Shots all around

bear sleepingThe nervous parents waited with their infant son.  He was wrapped in a blanket, dressed only in a dry diaper, per the nurse’s order.  His chubby feet stuck out from the bottom of the blanket with ten perfect, little piggies ready to go to market.   

He laughed and blew spit bubbles, unaware of the purpose of their visit, vaccinations.  He was content with the attention of his parents and the ability to grab his toes.  It was a gift of inexperience and limited short term memory.  Otherwise, he might have been screaming and fighting to make his way out of the office and away from his next round of shots.      

After a few minutes, the doctor breezed into the room wearing a pair of shiny, black boots.  He stopped to shake everyone’s hand, including the smallest, drool covered one.  

“Welcome to town.  I understand y’ all just moved here.” 

Thoroughly baby-slimed, he washed his hands in the sink without missing a beat.  Bodily fluids came with the territory of pediatric care.

“That’s right, we’ve been here about four weeks.”

“Well, I hope you like it so far.  Let’s back up and go over your boy’s medical history.”

After a few questions, they were caught up.  It didn’t take long to cover four months.   

“Now where is he sleeping?”

Sensing a moment of hesitation, the doctor turned away from the screen of his laptop and faced the parents.  He caught a quickly exchanged grimace between the two.  Their sleeping arrangements had been a point of contention over the past month.

Just the night before, they restarted the same ongoing conversation.

“I don’t like him in our room, I’m afraid you will fall asleep with him in our bed.”  

“And then what?” his wife asked with flashing eyes.

“I don’t want to say, but I would feel better if he was in his own room and in his crib, not in the pack-n-play in our room.”

A conclusion was not reached that night.

“Well, he’s in our room, next to the bed,” the baby’s mother started.

Before she could finish, the good doctor cut her off.

“He’s outta there,” he said motioning his thumb backwards over his shoulder, like an umpire making a call.  

 “We don’t want him to think that he needs his mommy to go to sleep, right?”

Obviously, this was a leading question, but the boy’s mother wasn’t quite ready to answer.     

Advertisements

A Monkey with a Knife

monkeyI gazed down on my beautiful boy with his smooth skin and clear eyes.  He grinned up and reached out to my face.  How sweet, I thought as I leaned down to give him a kiss.  Instead of allowing me to smooch his forehead, he grabbed my hair with both hands and yanked with all of his strength, flexing his baby muscles.  When I squealed out with surprise pain, he laughed in delight.  

He had just peed all over himself, his changing table, and of course, all over his loving mother and pile of diapers which led to the complete mid-day wipe down, diaper and outfit change.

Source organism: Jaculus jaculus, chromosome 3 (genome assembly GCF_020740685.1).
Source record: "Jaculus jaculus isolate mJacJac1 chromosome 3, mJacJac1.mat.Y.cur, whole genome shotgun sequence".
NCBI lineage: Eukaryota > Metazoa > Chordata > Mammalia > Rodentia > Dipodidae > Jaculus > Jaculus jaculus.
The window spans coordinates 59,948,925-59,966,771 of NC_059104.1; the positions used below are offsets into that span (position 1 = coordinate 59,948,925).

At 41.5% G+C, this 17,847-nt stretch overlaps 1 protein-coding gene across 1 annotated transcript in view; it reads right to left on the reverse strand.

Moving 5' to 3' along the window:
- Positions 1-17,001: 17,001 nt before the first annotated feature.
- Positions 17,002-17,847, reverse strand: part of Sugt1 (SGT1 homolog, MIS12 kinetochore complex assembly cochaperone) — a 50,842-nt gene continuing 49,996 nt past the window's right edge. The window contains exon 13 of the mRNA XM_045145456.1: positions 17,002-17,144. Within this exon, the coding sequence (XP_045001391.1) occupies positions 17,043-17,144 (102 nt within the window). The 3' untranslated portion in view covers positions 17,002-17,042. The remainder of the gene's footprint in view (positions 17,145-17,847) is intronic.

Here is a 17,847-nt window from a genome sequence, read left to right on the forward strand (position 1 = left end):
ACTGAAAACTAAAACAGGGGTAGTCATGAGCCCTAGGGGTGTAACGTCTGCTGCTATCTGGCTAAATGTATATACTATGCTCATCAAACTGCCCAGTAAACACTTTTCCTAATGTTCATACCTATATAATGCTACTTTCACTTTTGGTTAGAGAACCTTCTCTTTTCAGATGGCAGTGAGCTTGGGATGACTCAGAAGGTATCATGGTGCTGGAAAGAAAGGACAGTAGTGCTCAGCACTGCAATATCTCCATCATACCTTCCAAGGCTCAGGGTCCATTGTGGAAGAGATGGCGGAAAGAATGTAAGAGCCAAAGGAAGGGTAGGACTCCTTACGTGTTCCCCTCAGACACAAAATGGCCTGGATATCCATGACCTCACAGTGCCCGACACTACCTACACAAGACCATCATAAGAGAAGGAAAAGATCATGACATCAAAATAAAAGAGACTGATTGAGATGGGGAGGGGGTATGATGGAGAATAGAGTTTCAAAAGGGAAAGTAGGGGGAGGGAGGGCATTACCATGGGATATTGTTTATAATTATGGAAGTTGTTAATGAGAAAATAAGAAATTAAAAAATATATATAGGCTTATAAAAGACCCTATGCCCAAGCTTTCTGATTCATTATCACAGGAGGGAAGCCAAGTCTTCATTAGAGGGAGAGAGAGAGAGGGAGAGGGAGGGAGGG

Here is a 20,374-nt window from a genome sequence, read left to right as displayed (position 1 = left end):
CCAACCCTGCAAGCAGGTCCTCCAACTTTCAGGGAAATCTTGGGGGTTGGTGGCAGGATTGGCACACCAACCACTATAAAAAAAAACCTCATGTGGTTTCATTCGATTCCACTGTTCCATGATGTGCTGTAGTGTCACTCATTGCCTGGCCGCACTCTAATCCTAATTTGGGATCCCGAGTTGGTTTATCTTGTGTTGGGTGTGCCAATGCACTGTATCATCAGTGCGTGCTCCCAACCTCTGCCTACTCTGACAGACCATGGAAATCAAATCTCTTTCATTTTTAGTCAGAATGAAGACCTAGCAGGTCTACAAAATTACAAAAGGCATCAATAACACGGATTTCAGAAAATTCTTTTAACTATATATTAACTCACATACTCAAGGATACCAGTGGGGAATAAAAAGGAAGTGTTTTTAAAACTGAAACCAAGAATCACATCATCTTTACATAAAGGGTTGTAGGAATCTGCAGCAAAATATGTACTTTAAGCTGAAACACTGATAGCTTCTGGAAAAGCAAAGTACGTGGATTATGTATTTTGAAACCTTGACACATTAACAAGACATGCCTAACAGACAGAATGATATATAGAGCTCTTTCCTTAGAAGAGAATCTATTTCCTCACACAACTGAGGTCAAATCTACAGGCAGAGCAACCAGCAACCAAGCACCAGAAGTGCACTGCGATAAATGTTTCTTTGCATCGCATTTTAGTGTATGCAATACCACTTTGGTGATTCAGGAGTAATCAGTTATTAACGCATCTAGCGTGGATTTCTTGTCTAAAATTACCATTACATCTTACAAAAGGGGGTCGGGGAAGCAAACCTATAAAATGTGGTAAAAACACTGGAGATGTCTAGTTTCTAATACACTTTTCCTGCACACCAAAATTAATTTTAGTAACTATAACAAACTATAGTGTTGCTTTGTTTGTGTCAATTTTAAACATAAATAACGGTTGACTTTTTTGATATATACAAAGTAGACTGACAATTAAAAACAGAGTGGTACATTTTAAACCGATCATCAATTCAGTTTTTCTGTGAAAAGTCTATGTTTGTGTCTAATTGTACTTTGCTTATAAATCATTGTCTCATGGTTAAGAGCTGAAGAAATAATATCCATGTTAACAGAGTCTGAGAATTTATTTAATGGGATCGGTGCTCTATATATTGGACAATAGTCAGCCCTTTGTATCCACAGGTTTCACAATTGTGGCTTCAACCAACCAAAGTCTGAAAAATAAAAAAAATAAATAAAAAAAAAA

“We might as well brush your hair while we are here,” I said to the naughty baby.

His hair was a soft, light brown fluff, like the down of a baby duck, straight the middle of his head, worn off on the sides and back.  Thankfully, it was still dry from the recent golden shower.

While keeping one hand on his chest to keep him from unexpectedly rolling off, I pulled his tiny hairbrush from a hanging pouch on the back of the door that also kept his nail clippers, extra bibs, thermometer and other random baby items.  Eyeing the brush, he reached up for it with both hands.  This will be a good sensory experience, I thought, and rubbed the bristles against the back of his hand.  

“This is the handle and these are the bristles,” I explained flipping it from one end to the other.

He grabbed the brush from my hand, immediately wrapping his monkey fingers around the handle and began brandishing it like a sword.  Woe be to his invisible baby foe, as his hairbrush-swordsmanship was remarkable.  He spastically thrust left and right, high and low, it was impossible to see where the next blow might fall until he smacked himself in the forehead.  He dropped the weapon/brush and began to wail.

Of course, I should have known better; it follows the logic that if you give a mouse a muffin, he will ask for a glass of milk.  If you give a baby a hairbrush, he’s going to use it as a sword.  And if he uses it as a sword, he’s going to smack someone with it.  And if someone gets smacked with it, its most likely going to be him.  And there’s going to be crying.  Lots of crying.

A Day of Sorry’s

erBy the time we pulled into the parking lot, we were already ten minutes late and mildly frazzled from three epic diaper blow outs that morning.  To be accurate, I was the only frazzled one from the series of mustard yellow-up-the-back-need-a-new-onsie diaper situations, while the baby was left pleased with his work.

“We made it, at last,” I said over my shoulder towards the backseat where the little prince patiently waited in his car seat with bright eyes and a rattle.

It was our first attempt at making new friends since moving from the Heartland. 

One might ask how an introvert with a baby makes friends in this day and age?  Considering that most of my friends were from school or old jobs, I wasn’t quite sure how to go about it without having formal employment or classes in common.  And I wasn’t keen on sitting in a Starbucks trying to strike up a conversation with an equally lonely, caffeinated stranger.  So, I turned to the internet for help.

Surprisingly, within a few keystrokes I found a group on Facebook for this very demographic, introduced myself and hit confirm for the next group date.  It was all too easy, I suppose, because when we arrived, no one else from the group was there.

I clicked the baby into the stroller and walked the perimeter of the park, certain that the members of our new crew were just out of sight.  We walked past the swings and the sandbox where the older kids played with their caregivers watching from the sides.  Spotting a breastfeeding woman and then a pod of women with babies under a shady grove of trees, I breathed a sigh of relief.